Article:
The 2011 Nobel Prize in Physics was recently awarded to three scientists: Adam Riess, Saul Perlmutter and Brian Schmidt. Their computations and observations of a very specific type of exploding star upended decades of commonly accepted beliefs of our universe. Namely, that the expansion of the universe is accelerating.
Prior to their observations, first publicly articulated in 1998, general scientific consensus held that the universe would expand at a steady rate forever or slow, and eventually fold back in on itself in a cosmic Big Crunch.
The discovery by Riess, Perlmutter and Schmidt laid the groundwork for the idea that a mysterious force called “dark energy” is fueling the acceleration. This dark energy is now believed to make up 75 percent of the universe. Direct evidence of dark energy is lacking, but most cosmologists now accept that universal expansion is indeed accelerating.
Re-published here are the notes and a page scan from Riess’s logbook that led to this year’s Nobel Prize, which show the value of the scientific process:
[div class=attrib]The original article is courtesy of Symmetry Breaking:[end-div]
In the fall of 1997, I was leading the calibration and analysis of data gathered by the High-z Supernova Search Team, one of two teams of scientists—the other was the Supernova Cosmology Project—trying to determine the fate of our universe: Will it expand forever, or will it halt and contract, resulting in the Big Crunch?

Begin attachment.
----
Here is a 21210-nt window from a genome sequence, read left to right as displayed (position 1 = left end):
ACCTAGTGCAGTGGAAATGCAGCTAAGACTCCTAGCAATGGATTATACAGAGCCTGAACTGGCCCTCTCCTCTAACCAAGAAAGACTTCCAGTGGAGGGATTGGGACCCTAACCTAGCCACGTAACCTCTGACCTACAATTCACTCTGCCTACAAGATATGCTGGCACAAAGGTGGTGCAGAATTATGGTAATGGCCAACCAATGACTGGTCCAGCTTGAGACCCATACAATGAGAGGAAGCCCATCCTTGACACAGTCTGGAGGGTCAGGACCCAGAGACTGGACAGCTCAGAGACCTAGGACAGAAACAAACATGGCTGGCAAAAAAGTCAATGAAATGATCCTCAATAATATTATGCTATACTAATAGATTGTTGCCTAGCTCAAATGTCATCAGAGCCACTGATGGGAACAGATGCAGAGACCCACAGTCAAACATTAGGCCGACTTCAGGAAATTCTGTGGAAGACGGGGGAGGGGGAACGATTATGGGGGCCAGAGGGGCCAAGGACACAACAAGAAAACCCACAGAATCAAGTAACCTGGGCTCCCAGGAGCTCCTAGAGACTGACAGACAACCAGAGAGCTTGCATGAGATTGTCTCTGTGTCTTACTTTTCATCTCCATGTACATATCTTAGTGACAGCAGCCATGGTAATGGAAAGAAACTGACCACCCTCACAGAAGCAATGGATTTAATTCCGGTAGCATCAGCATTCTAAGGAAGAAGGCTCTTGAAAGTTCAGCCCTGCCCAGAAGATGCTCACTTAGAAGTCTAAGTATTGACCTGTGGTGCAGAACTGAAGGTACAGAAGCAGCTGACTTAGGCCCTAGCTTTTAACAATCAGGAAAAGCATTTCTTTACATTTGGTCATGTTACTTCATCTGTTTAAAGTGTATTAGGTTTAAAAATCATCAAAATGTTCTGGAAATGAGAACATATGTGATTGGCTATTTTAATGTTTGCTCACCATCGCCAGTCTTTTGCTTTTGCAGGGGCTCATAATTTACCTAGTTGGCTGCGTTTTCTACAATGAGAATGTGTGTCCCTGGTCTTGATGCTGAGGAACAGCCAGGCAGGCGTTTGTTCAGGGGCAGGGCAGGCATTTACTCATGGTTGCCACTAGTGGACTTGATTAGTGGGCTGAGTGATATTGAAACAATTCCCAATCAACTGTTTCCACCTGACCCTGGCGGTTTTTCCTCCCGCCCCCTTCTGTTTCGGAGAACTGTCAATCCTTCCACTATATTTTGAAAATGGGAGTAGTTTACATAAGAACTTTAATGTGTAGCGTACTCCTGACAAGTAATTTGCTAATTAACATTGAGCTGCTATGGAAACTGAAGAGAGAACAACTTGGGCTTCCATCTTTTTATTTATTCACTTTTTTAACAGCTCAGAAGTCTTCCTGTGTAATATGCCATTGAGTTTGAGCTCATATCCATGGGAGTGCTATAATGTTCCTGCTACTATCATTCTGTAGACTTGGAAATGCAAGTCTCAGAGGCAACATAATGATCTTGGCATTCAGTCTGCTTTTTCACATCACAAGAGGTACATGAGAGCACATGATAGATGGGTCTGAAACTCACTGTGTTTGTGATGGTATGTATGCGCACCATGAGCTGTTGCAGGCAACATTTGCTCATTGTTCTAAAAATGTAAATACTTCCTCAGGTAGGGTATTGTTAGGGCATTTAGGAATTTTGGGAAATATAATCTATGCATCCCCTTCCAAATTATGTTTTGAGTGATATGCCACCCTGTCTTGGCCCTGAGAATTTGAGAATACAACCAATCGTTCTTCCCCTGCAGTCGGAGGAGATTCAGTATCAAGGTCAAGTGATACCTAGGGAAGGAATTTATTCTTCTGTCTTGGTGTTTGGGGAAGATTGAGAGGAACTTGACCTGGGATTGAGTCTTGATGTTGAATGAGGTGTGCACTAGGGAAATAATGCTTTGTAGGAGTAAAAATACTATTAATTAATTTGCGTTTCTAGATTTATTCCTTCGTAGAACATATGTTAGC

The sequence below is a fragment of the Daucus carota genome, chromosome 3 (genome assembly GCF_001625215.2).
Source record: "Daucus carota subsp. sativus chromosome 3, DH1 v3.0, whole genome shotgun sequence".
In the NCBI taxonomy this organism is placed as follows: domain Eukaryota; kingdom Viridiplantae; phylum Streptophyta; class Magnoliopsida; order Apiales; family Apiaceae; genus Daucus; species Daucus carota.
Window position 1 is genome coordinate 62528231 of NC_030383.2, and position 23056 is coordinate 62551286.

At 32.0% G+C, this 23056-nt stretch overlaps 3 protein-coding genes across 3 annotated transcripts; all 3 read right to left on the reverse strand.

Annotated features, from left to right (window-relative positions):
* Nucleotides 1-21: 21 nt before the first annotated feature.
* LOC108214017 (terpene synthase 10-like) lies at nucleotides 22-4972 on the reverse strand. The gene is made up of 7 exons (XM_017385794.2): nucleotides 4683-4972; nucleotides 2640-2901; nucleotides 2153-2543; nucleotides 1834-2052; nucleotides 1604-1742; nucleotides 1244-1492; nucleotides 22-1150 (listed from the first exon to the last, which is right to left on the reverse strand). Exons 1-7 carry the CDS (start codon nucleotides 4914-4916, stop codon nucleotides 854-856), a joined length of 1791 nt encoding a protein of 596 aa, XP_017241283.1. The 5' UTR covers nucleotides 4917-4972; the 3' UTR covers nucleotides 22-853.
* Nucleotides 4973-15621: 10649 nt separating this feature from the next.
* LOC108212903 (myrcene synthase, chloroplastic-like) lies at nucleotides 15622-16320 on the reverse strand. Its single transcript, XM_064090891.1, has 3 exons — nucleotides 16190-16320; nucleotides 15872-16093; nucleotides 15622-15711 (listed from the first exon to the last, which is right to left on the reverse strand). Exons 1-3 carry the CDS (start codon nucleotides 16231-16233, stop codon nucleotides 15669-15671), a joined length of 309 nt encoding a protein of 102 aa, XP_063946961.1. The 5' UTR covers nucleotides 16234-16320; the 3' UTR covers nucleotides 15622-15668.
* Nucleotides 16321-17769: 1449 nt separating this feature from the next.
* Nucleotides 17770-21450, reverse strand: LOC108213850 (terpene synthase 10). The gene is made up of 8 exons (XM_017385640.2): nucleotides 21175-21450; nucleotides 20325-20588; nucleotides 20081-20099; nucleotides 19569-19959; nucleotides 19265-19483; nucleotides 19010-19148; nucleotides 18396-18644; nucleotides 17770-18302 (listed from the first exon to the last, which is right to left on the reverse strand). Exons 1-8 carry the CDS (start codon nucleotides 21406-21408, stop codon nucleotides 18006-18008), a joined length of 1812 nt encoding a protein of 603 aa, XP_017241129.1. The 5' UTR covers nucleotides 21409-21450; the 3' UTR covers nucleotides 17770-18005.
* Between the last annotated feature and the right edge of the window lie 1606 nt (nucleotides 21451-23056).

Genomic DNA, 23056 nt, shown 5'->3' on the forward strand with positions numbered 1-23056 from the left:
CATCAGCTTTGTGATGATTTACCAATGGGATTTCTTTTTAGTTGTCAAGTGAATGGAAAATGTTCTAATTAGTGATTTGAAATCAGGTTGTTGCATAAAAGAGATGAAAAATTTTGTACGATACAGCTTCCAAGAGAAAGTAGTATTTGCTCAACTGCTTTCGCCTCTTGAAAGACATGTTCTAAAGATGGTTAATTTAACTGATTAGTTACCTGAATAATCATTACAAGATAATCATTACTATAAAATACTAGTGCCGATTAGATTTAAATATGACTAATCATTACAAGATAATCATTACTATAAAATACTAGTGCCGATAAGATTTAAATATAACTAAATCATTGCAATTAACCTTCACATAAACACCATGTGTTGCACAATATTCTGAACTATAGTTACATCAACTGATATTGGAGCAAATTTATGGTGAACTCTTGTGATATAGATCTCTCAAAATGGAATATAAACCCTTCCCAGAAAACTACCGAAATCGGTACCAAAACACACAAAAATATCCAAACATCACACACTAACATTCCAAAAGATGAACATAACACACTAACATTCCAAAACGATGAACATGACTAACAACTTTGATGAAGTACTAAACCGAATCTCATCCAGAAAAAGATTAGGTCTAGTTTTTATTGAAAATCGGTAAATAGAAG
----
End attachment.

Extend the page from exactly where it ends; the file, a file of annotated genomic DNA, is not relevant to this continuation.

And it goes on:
To find the answer, we had to determine the mass of the universe. It can be calculated by measuring how much the expansion of the universe is slowing.
First, we had to find cosmic candles—distant objects of known brightness—and use them as yardsticks. On this page, I checked the reliability of the supernovae, or exploding stars, that we had collected to serve as our candles. I found that the results they yielded for the present expansion rate of the universe (known as the Hubble constant) did not appear to be affected by the age or dustiness of their host galaxies.
Next, I used the data to calculate ?M, the relative mass of the universe.
It was significantly negative!
The result, if correct, meant that the assumption of my analysis was wrong. The expansion of the universe was not slowing. It was speeding up! How could that be?
I spent the next few days checking my calculation. I found one could explain the acceleration by introducing a vacuum energy, also called the cosmological constant, that pushes the universe apart. In March 1998, we submitted these results, which were published in September 1998.
Today, we know that 74 percent of the universe consists of this dark energy. Understanding its nature remains one of the most pressing tasks for physicists and astronomers alike.
Adam Riess, Johns Hopkins University
The discovery, and many others like it both great and small, show the true power of the scientific process. Scientific results are open for constant refinement, or re-evaluation or refutation and re-interpretation. The process leads to inexorable progress towards greater and greater knowledge and understanding, and eventually to truth that most skeptics can embrace. That is, until the next and better theory and corresponding results come along.
[div class=attrib]Image courtesy of Symmetry Breaking, Adam Riess.[end-div]